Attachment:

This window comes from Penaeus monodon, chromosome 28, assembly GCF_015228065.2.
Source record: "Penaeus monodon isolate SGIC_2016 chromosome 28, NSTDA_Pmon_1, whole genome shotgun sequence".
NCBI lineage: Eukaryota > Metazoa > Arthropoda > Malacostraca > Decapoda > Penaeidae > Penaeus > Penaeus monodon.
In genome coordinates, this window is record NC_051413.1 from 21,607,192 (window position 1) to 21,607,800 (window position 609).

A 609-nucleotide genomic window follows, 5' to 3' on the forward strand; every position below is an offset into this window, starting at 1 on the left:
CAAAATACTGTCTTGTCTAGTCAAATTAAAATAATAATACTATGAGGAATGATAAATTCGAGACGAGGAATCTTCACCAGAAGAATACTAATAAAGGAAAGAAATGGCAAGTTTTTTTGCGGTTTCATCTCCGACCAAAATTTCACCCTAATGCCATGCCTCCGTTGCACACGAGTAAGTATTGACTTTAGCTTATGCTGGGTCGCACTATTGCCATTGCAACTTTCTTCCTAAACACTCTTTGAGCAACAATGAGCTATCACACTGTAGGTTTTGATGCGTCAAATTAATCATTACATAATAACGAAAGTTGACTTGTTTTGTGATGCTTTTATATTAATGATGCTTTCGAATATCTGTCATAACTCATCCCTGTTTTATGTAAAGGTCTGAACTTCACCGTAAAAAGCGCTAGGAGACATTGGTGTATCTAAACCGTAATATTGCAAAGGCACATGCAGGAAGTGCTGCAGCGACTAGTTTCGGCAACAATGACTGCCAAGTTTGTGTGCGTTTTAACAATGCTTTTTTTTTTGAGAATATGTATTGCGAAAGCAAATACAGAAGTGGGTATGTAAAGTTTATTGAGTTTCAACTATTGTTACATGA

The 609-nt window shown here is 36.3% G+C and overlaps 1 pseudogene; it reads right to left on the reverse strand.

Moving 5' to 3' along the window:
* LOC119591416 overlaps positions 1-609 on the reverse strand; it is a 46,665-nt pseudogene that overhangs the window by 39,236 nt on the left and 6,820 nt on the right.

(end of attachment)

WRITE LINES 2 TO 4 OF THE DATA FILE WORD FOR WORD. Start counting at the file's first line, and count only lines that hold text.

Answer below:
Source record: "Penaeus monodon isolate SGIC_2016 chromosome 28, NSTDA_Pmon_1, whole genome shotgun sequence".
NCBI lineage: Eukaryota > Metazoa > Arthropoda > Malacostraca > Decapoda > Penaeidae > Penaeus > Penaeus monodon.
In genome coordinates, this window is record NC_051413.1 from 21,607,192 (window position 1) to 21,607,800 (window position 609).